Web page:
Battle of the Mid-Priced Hot Hatches: VW Golf GTI vs. Hyundai Veloster N
It’s harder than ever these days to find a fun and affordable hot hatchback that lets you get out there and carve some mountain roads. What with the movement of manufacturers towards more trucks and SUVs and the oncoming electrification revolution, we’re a long way removed from the Group B days of yore.
If you want to feel the nostalgic fun of driving a low, short and fast car around, your options are slim, especially this year, with the Civic Si and Type R sitting things out until 2022.
Looking at the landscape, two of the best, and only, options available that won’t totally break the bank are the Hyundai Veloster N and Volkswagen Golf GTI. The Veloster N is a relative newcomer, entering a segment that other brands like Ford were more than happy to leave, while the Golf GTI is a hot hatch mainstay that’s had years to perfect the formula.
Can the newcomer knock off the veteran? We’ll break to down to see which one is the better buy—and which one is more fun.
Power matters for performance cars, and even though our two competitors both come with 2.0L turbos, this is one area where there’s a pretty big disparity between them. While the Golf puts out a respectable 228hp and 258 lb-ft of torque, the Veloster comes standard with 275hp and 260 lb-ft of torque.
The Veloster does a good job of translating that power to the wheels, too, with an optional 8-speed wet dual clutch transmission, to go along with the base 6-speed manual. The Golf’s transmission options are also good, with a 6-speed manual and 7-speed DSG automatic, but the power just simply isn’t the same. When it comes to power, the Veloster is the clear winner.
Of course, what does it matter how much power a hot hatch has if it isn’t light on its feet? Both cars are pretty good in this department, taking corners at speed with ease.
That said, this is where the years of refinement benefit the Golf. The Veloster isn’t bad, but VW has spent years dialing in exactly how to make this car feel, and it shows. For handling, we have to give the win to the VW by a nose.
Neither of these cars is a luxury vehicle, so you shouldn’t expect the most refined interior from either, but they both do the job and are decent enough. One nice touch on the Veloster, especially if you can get a Performance Blue one like we were able to drive, is the matching blue accents on the seat belt, dash and throughout the cabin.
The Golf’s interior is nice, as well, with the plaid seats adding a bit of a colorful and fun flair. Its gauges and dials are all laid out in an intuitive and clean way that again shows how much time they have had to perfect it. Also, the Golf has more space in the back, so any passengers in the back seat will have more leg room, and if you put the seats down you will have more room for hauling.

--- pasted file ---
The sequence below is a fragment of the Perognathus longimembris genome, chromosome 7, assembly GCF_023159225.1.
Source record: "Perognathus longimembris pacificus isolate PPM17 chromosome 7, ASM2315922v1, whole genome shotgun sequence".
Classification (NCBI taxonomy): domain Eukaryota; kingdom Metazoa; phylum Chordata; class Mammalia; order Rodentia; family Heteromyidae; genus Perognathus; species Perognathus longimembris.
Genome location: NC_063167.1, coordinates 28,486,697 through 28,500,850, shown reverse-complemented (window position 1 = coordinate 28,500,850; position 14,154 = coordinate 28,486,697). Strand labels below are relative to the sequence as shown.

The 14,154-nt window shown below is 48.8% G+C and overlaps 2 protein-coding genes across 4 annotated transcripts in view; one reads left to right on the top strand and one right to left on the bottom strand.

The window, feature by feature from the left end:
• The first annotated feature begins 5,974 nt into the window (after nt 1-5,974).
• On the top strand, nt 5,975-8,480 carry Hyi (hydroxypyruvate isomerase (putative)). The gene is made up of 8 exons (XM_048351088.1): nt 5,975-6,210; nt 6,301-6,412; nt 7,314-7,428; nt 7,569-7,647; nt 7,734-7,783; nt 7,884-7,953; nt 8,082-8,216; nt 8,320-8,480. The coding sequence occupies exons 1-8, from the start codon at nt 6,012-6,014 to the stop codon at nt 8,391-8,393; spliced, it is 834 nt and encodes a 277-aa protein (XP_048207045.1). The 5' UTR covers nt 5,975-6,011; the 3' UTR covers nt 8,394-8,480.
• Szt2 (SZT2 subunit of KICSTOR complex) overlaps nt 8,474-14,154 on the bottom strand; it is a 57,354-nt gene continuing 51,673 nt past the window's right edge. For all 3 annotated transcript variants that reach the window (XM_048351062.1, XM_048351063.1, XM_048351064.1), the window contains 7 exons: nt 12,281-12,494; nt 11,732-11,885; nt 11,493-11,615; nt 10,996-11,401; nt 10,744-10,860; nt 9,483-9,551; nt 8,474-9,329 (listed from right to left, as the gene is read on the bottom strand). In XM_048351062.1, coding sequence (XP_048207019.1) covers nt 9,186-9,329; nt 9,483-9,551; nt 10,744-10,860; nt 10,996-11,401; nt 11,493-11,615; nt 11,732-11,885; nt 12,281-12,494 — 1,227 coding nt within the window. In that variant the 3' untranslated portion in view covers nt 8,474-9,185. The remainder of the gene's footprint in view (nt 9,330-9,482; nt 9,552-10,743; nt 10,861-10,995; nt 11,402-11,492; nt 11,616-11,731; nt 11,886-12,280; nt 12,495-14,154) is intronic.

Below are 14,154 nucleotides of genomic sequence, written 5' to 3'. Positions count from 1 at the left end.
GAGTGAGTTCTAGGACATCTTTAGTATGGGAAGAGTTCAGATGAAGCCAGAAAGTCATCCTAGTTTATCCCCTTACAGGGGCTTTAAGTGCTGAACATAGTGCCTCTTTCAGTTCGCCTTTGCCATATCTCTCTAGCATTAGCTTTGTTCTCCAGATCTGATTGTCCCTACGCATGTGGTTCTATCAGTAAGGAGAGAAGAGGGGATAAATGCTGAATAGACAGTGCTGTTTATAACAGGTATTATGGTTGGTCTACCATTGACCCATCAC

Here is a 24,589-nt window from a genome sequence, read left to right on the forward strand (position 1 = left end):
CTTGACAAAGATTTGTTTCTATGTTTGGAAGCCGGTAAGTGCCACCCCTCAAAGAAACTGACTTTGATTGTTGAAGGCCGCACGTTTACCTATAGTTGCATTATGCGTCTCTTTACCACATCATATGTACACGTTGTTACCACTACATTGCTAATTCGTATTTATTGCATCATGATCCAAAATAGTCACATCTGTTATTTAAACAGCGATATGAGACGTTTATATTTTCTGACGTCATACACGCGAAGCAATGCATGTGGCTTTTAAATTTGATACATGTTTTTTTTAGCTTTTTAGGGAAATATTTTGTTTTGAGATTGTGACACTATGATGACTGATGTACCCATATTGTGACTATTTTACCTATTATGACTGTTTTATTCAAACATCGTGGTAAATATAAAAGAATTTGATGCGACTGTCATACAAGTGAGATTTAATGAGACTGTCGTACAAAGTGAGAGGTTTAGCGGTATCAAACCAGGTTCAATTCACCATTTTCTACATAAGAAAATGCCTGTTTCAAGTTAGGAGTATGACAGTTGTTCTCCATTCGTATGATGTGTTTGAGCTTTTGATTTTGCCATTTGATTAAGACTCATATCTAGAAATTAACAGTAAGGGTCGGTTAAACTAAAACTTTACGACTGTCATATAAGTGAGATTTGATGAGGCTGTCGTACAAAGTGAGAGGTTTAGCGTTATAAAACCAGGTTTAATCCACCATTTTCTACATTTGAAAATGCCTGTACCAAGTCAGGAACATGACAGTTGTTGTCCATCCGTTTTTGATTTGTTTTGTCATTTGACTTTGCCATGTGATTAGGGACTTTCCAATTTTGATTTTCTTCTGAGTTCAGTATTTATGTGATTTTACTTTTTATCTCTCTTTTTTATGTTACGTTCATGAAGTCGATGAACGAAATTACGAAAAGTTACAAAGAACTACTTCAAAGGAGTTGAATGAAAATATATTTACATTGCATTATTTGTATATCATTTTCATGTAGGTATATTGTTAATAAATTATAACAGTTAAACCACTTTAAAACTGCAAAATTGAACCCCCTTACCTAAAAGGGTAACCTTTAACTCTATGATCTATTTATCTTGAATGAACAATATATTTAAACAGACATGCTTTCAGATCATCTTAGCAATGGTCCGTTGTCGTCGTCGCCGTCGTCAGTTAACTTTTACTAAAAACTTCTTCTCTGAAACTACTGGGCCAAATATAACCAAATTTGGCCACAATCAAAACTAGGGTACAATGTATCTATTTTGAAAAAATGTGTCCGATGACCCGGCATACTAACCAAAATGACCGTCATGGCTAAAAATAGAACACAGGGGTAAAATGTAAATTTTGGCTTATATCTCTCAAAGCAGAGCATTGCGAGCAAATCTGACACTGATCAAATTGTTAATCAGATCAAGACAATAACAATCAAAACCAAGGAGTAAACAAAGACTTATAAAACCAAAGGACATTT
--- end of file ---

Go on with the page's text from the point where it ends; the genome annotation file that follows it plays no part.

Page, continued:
While both interiors are nice enough considering the price point, we give the edge to the Golf, with its refined touches and greater space for people and cargo.
This is the part of the comparison that most comes down to personal preference, without any horsepower or square footage numbers to rely on, but for our money, the Veloster is the one with the better styling.
It’s not that the Golf’s styling is bad, per se, but more that its years of refinement have made it blend in a bit too much. This is a performance car, after all, so it should look fun, too. We love how the exterior of the Veloster has performance themed-elements like the back wing, but it doesn’t take it as over the top as the last-generation Civic Type R. It really does strike a nice balance between practicality and standing out. Advantage Veloster.
Neither of these cars rise to the price of a Civic Type R, but the Golf is definitely the cheaper option. It starts out at $29,690 for the manual transmission and climbs to $30,490 if you opt for the automatic.
The Veloster, on the other hand, has seen its price creep up in recent years. If you’re looking for a new Veloster N in 2021, the base manual transmission edition will cost you $32,500, while opting for the DCT will cost $34,000.
This may not be the most scientific assessment, but we couldn’t help but notice how much fun it was to drive the Veloster N. From its quirky appearance to its powerful engine and snappy transmission, taking the Veloster for a spin was an absolute joy.
That’s not to say anything bad about the Golf, but more that while its years of refinement help in some areas, it’s almost a bit too predictable in others. The Veloster N is quite simply one of those enthusiast cars that’s designed to make you love to drive it.
Before we lay out an overall winner, we want to make it clear: Both of these cars are great, and we hope that lots of people buy them. The only way we’re going to get more fun, cheap enthusiast cars like these is if they sell well, so we hope lots of people go out and get both.
That said, for our money, the Veloster N is the better vehicle, and the better buy. It’s a bit more expensive than the Golf, especially if you get the automatic, but what you get for the money is well worth it. From the powerful engine to the great handling and fun exterior, we absolutely love the Veloster. It’s the best hot hatch out on the market right now, and we can’t wait to see how it stacks up against the likes of the Civic Si when it comes out next year.
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